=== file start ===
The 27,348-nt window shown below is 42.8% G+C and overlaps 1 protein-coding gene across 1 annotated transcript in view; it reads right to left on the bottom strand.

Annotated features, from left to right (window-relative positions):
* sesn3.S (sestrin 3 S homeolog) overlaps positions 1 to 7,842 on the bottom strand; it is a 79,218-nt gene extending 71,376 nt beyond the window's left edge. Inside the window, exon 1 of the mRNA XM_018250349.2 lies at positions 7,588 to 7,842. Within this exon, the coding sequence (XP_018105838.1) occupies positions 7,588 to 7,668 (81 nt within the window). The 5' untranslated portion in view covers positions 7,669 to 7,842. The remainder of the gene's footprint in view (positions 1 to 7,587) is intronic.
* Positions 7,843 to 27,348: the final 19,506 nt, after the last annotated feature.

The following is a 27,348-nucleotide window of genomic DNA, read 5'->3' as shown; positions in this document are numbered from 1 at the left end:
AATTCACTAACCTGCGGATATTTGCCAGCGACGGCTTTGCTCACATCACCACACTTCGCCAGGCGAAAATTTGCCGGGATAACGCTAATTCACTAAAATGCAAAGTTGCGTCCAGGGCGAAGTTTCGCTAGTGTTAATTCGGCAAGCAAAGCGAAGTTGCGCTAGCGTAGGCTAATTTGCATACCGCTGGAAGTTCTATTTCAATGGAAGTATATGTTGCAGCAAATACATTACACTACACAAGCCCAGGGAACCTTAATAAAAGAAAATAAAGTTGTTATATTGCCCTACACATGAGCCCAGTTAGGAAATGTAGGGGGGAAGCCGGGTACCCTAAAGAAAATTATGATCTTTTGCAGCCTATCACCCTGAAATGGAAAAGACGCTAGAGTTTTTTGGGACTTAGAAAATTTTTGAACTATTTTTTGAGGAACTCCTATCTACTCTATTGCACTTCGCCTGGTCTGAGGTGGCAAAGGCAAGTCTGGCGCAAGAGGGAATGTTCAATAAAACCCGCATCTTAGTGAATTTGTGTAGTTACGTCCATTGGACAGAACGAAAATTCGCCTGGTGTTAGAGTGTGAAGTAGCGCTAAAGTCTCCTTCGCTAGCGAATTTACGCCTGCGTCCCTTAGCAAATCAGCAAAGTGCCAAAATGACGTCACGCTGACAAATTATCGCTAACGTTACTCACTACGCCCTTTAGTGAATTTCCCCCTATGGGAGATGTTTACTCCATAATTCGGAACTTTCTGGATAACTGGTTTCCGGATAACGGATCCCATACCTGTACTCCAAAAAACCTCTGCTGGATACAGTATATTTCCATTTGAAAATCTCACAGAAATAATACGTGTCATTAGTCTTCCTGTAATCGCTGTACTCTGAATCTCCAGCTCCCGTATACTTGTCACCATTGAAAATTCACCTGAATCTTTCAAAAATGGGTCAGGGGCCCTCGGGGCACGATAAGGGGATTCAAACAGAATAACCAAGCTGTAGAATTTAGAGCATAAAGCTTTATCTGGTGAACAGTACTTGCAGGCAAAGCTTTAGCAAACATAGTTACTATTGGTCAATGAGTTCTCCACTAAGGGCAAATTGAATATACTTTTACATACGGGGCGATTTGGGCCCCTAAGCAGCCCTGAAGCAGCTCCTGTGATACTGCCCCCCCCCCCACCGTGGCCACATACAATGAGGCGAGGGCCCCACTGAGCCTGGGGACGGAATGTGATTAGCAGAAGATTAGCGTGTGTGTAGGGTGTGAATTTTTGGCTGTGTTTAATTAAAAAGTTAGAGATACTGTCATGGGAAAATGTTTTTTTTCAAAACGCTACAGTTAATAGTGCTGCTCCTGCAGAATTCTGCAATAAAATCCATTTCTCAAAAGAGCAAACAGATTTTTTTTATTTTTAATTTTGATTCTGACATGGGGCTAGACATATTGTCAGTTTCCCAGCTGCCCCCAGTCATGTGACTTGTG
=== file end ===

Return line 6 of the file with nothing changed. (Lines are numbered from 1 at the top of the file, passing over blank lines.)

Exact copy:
AATTCACTAACCTGCGGATATTTGCCAGCGACGGCTTTGCTCACATCACCACACTTCGCCAGGCGAAAATTTGCCGGGATAACGCTAATTCACTAAAATGCAAAGTTGCGTCCAGGGCGAAGTTTCGCTAGTGTTAATTCGGCAAGCAAAGCGAAGTTGCGCTAGCGTAGGCTAATTTGCATACCGCTGGAAGTTCTATTTCAATGGAAGTATATGTTGCAGCAAATACATTACACTACACAAGCCCAGGGAACCTTAATAAAAGAAAATAAAGTTGTTATATTGCCCTACACATGAGCCCAGTTAGGAAATGTAGGGGGGAAGCCGGGTACCCTAAAGAAAATTATGATCTTTTGCAGCCTATCACCCTGAAATGGAAAAGACGCTAGAGTTTTTTGGGACTTAGAAAATTTTTGAACTATTTTTTGAGGAACTCCTATCTACTCTATTGCACTTCGCCTGGTCTGAGGTGGCAAAGGCAAGTCTGGCGCAAGAGGGAATGTTCAATAAAACCCGCATCTTAGTGAATTTGTGTAGTTACGTCCATTGGACAGAACGAAAATTCGCCTGGTGTTAGAGTGTGAAGTAGCGCTAAAGTCTCCTTCGCTAGCGAATTTACGCCTGCGTCCCTTAGCAAATCAGCAAAGTGCCAAAATGACGTCACGCTGACAAATTATCGCTAACGTTACTCACTACGCCCTTTAGTGAATTTCCCCCTATGGGAGATGTTTACTCCATAATTCGGAACTTTCTGGATAACTGGTTTCCGGATAACGGATCCCATACCTGTACTCCAAAAAACCTCTGCTGGATACAGTATATTTCCATTTGAAAATCTCACAGAAATAATACGTGTCATTAGTCTTCCTGTAATCGCTGTACTCTGAATCTCCAGCTCCCGTATACTTGTCACCATTGAAAATTCACCTGAATCTTTCAAAAATGGGTCAGGGGCCCTCGGGGCACGATAAGGGGATTCAAACAGAATAACCAAGCTGTAGAATTTAGAGCATAAAGCTTTATCTGGTGAACAGTACTTGCAGGCAAAGCTTTAGCAAACATAGTTACTATTGGTCAATGAGTTCTCCACTAAGGGCAAATTGAATATACTTTTACATACGGGGCGATTTGGGCCCCTAAGCAGCCCTGAAGCAGCTCCTGTGATACTGCCCCCCCCCCCACCGTGGCCACATACAATGAGGCGAGGGCCCCACTGAGCCTGGGGACGGAATGTGATTAGCAGAAGATTAGCGTGTGTGTAGGGTGTGAATTTTTGGCTGTGTTTAATTAAAAAGTTAGAGATACTGTCATGGGAAAATGTTTTTTTTCAAAACGCTACAGTTAATAGTGCTGCTCCTGCAGAATTCTGCAATAAAATCCATTTCTCAAAAGAGCAAACAGATTTTTTTTATTTTTAATTTTGATTCTGACATGGGGCTAGACATATTGTCAGTTTCCCAGCTGCCCCCAGTCATGTGACTTGTG